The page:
FAQ’s

How do I know if it is Mold or Mildew?

Mold and mildew – neither word invokes happy images, but what exactly is the difference between these two household nuisances? The simple answer is nothing. Mildew and mold come from the same spores. Technically, there are no “mildew spores,” because all mildew arises from the same spores that can ultimately create mold colonies  At their core, mold and mildew refer to the same basic issue, although each word carries different connotations, with The Federal Emergency Management Agency (http://www.fema.gov/) reinforcing this notion, by describing mildew as “mold in early stage.”

You cannot identify the type of mold in your home with a photograph or with the naked eye since most molds look very similar.  Even an expert mycologist may not identify mold just by their look on drywalls. The only way to tell for sure what type of mold you're dealing with is to have your home tested by a Certified Mold Inspector. Remember!. It's the types of mold and the amounts that you inhale that matters.

For more information: http://www.cdc.gov/niosh/pdfs/appenc.pdf

 Can’t I just remove the Mold myself?

The rule of thumb is that if you have a one square foot section of visible mold on a wall, there's likely to be 10 square feet of mold on the other side! So, if you tear into that wall without sealing up the doors and HVAC vents, without venting room air to the outside through a HEPA filter, without covering the floor, walls and even the ceiling with plastic, and without wearing a powered respirator, you might ...

  • release millions of invisible spores into your ventilation system

  • be exposed to a huge dose of potentially toxic fungi

  • contaminate unprotected furniture and personal belongings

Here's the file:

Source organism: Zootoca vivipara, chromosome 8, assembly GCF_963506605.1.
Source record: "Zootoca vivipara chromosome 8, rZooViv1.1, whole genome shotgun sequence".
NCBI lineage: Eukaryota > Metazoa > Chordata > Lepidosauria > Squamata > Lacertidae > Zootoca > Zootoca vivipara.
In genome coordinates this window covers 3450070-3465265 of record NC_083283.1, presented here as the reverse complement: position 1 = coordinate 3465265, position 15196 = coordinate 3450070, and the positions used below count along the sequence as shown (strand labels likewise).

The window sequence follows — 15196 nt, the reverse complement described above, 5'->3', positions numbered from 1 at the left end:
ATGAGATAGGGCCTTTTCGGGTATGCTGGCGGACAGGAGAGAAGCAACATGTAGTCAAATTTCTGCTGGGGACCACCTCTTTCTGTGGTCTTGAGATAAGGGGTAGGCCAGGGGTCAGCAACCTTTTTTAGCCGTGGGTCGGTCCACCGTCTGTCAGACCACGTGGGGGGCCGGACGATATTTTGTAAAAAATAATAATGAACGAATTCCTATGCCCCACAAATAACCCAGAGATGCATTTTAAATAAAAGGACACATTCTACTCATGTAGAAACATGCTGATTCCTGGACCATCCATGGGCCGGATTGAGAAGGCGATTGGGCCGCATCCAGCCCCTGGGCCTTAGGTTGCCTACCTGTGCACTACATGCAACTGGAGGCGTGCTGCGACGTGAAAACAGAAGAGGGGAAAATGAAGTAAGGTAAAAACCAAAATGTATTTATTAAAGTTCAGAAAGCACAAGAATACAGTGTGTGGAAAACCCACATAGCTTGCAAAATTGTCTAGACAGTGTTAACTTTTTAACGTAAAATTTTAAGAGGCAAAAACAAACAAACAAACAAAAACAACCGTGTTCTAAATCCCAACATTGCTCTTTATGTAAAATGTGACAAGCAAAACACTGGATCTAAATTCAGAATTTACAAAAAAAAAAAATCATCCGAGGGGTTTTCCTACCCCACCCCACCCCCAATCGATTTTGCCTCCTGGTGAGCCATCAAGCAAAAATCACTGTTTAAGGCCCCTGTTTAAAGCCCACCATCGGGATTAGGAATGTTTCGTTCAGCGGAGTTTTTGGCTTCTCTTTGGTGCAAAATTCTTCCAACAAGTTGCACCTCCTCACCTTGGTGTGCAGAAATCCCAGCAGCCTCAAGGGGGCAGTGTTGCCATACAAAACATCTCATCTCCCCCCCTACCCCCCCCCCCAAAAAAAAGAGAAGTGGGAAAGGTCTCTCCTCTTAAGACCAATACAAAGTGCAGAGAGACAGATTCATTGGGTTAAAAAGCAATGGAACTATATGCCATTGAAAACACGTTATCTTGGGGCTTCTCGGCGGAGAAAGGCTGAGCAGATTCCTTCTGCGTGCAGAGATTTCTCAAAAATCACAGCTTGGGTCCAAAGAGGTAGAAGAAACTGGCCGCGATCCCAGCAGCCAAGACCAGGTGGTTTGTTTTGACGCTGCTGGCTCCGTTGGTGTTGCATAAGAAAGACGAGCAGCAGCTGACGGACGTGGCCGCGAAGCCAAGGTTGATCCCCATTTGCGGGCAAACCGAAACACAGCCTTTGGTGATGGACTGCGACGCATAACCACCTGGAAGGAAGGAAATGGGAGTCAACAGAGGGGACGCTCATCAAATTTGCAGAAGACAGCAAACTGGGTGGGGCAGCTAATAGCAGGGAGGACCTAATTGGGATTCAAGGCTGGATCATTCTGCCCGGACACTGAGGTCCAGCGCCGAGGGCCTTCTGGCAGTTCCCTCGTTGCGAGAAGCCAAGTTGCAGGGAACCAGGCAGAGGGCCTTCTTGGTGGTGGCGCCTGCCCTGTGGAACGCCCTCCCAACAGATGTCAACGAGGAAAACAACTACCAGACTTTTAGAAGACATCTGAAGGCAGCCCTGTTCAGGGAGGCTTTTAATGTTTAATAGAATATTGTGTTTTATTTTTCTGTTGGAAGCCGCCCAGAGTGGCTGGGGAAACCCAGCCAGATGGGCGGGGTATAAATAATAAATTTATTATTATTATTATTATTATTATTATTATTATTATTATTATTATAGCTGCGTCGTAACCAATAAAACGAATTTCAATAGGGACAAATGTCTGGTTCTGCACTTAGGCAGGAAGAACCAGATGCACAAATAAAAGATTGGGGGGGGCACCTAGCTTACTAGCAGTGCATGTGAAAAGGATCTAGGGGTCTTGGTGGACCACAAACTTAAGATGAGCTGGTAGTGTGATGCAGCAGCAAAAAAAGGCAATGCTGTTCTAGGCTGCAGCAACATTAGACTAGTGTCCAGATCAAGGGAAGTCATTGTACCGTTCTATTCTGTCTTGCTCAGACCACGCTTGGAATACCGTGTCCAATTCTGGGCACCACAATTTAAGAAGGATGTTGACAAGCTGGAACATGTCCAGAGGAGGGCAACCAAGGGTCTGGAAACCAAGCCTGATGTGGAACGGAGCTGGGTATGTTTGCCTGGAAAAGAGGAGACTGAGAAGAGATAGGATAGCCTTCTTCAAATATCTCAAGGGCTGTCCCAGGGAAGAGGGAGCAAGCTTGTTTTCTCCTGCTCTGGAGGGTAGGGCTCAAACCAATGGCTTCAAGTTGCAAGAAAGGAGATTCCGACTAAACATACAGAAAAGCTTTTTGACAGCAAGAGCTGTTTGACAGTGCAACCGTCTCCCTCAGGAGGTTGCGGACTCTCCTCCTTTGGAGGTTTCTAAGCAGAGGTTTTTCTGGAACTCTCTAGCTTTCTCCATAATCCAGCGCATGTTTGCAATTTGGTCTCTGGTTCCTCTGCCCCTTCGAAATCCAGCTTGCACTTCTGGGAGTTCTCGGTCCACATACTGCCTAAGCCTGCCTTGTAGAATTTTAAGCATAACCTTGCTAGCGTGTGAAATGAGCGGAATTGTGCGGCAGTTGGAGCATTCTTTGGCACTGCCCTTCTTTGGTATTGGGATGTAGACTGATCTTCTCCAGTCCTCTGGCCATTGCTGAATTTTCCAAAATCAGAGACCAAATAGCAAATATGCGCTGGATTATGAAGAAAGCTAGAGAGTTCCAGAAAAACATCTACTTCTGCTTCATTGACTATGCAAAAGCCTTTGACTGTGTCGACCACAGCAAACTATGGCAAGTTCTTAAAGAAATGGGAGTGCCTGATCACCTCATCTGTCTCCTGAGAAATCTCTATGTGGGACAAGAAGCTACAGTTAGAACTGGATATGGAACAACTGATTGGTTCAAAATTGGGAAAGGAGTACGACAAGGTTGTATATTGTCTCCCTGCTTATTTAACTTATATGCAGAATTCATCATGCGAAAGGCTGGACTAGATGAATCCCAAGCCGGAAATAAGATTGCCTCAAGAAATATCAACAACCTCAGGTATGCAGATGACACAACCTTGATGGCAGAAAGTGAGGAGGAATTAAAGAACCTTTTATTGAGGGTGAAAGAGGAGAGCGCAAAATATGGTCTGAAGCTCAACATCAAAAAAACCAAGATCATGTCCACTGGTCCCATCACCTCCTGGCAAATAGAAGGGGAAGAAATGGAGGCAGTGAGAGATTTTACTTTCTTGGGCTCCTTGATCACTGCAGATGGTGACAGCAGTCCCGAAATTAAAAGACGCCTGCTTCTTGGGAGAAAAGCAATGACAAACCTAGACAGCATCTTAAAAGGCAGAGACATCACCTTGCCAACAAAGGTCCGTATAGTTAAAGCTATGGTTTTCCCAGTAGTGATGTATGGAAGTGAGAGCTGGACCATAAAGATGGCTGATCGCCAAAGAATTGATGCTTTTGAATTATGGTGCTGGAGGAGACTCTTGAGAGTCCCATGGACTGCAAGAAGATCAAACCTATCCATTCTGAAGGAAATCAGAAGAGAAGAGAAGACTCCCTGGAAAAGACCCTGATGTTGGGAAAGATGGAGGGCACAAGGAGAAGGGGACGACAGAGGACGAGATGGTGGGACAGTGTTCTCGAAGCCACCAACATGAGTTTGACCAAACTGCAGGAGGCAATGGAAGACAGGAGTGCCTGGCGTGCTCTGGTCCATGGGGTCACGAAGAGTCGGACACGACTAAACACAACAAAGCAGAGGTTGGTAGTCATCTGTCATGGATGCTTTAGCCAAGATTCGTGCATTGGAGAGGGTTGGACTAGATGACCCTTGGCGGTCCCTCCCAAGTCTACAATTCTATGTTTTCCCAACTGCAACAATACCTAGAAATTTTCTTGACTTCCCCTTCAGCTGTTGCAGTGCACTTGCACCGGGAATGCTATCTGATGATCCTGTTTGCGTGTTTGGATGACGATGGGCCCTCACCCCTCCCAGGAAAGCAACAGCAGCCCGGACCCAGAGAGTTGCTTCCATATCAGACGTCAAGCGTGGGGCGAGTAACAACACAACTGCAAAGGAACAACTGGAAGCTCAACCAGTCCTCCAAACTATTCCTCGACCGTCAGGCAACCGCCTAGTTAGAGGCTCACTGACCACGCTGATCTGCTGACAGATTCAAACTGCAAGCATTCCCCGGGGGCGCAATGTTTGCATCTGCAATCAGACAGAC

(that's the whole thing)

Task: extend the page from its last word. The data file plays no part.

• put your family at risk.

Can’t I just clean the Mold with bleach?

The simple answer is NO.  Bleach can kill virtually every species of indoor mold that it comes into contact with, along with its spores, leaving a surface sanitized and resistant to future mold growth.

Unfortunately, however, using bleach is only effective if the mold is growing on non-porous materials such as tiles, bathtubs, glass and countertops. Bleach cannot penetrate into porous materials and so it does not come into contact with mold growing beneath the surface of materials such as wood and drywall. Using bleach on these materials will kill the mold above the surface but the roots within the material will remain and the mold will soon return.  The chlorine in bleach cannot penetrate into porous surfaces such as drywall or wood. The chlorine is left on the surface of porous materials and only the water component of the bleach is absorbed into the material, providing more moisture for the mold to feed on.  Moisture is one of the few requirements mold has. Now that even more of the wood has become moist, thanks to the water in the bleach, the mold can spread into that area and continue its feast.

The Clorox Company, a company that makes bleach, says bleach and water will kill some types of mold on hard, non-porous surfaces. They say it will kill Aspergillus niger and Trichophyton mentagrophytes but do not say whether or not it will kill any other types of mold.  OSHA and the EPA all have determined that bleach should not be used in mold remediation.

Keep in mind, it is the mold we breathe in that harms us.  Removing the visible aspect of the mold does, in no way, ensure the harmful irritants are not airborne.



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